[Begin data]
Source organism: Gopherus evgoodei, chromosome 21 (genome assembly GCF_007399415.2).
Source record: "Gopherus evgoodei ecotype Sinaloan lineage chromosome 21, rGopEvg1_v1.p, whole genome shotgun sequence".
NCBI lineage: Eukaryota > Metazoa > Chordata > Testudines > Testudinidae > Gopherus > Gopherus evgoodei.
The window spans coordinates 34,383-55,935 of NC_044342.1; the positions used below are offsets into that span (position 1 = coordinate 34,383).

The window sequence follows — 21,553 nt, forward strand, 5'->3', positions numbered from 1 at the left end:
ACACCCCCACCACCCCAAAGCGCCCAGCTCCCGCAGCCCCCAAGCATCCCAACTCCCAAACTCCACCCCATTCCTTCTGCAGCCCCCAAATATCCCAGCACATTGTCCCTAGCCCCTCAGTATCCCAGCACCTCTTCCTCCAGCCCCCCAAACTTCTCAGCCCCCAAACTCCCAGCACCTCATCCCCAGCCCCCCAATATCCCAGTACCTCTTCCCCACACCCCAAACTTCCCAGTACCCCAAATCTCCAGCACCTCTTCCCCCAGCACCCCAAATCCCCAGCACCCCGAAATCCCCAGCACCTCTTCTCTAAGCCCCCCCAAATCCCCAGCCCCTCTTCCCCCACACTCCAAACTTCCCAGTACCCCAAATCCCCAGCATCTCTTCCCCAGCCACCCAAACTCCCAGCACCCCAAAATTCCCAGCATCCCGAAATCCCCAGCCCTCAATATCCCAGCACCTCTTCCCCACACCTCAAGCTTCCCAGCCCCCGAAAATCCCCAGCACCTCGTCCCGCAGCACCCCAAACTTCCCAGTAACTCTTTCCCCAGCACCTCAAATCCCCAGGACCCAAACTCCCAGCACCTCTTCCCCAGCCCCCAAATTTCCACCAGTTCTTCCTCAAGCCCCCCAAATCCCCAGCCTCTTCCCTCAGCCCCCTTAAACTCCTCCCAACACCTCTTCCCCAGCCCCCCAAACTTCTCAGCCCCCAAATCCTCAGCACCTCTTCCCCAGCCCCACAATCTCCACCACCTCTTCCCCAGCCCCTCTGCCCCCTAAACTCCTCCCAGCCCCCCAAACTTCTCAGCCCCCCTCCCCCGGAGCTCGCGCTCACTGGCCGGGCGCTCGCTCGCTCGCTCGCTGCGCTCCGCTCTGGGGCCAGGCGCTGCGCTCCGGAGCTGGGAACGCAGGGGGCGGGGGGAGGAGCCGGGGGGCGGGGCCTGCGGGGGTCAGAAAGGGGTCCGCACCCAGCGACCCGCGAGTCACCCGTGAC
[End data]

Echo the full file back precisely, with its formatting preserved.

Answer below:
Source organism: Gopherus evgoodei, chromosome 21 (genome assembly GCF_007399415.2).
Source record: "Gopherus evgoodei ecotype Sinaloan lineage chromosome 21, rGopEvg1_v1.p, whole genome shotgun sequence".
NCBI lineage: Eukaryota > Metazoa > Chordata > Testudines > Testudinidae > Gopherus > Gopherus evgoodei.
The window spans coordinates 34,383-55,935 of NC_044342.1; the positions used below are offsets into that span (position 1 = coordinate 34,383).

The window sequence follows — 21,553 nt, forward strand, 5'->3', positions numbered from 1 at the left end:
ACACCCCCACCACCCCAAAGCGCCCAGCTCCCGCAGCCCCCAAGCATCCCAACTCCCAAACTCCACCCCATTCCTTCTGCAGCCCCCAAATATCCCAGCACATTGTCCCTAGCCCCTCAGTATCCCAGCACCTCTTCCTCCAGCCCCCCAAACTTCTCAGCCCCCAAACTCCCAGCACCTCATCCCCAGCCCCCCAATATCCCAGTACCTCTTCCCCACACCCCAAACTTCCCAGTACCCCAAATCTCCAGCACCTCTTCCCCCAGCACCCCAAATCCCCAGCACCCCGAAATCCCCAGCACCTCTTCTCTAAGCCCCCCCAAATCCCCAGCCCCTCTTCCCCCACACTCCAAACTTCCCAGTACCCCAAATCCCCAGCATCTCTTCCCCAGCCACCCAAACTCCCAGCACCCCAAAATTCCCAGCATCCCGAAATCCCCAGCCCTCAATATCCCAGCACCTCTTCCCCACACCTCAAGCTTCCCAGCCCCCGAAAATCCCCAGCACCTCGTCCCGCAGCACCCCAAACTTCCCAGTAACTCTTTCCCCAGCACCTCAAATCCCCAGGACCCAAACTCCCAGCACCTCTTCCCCAGCCCCCAAATTTCCACCAGTTCTTCCTCAAGCCCCCCAAATCCCCAGCCTCTTCCCTCAGCCCCCTTAAACTCCTCCCAACACCTCTTCCCCAGCCCCCCAAACTTCTCAGCCCCCAAATCCTCAGCACCTCTTCCCCAGCCCCACAATCTCCACCACCTCTTCCCCAGCCCCTCTGCCCCCTAAACTCCTCCCAGCCCCCCAAACTTCTCAGCCCCCCTCCCCCGGAGCTCGCGCTCACTGGCCGGGCGCTCGCTCGCTCGCTCGCTGCGCTCCGCTCTGGGGCCAGGCGCTGCGCTCCGGAGCTGGGAACGCAGGGGGCGGGGGGAGGAGCCGGGGGGCGGGGCCTGCGGGGGTCAGAAAGGGGTCCGCACCCAGCGACCCGCGAGTCACCCGTGAC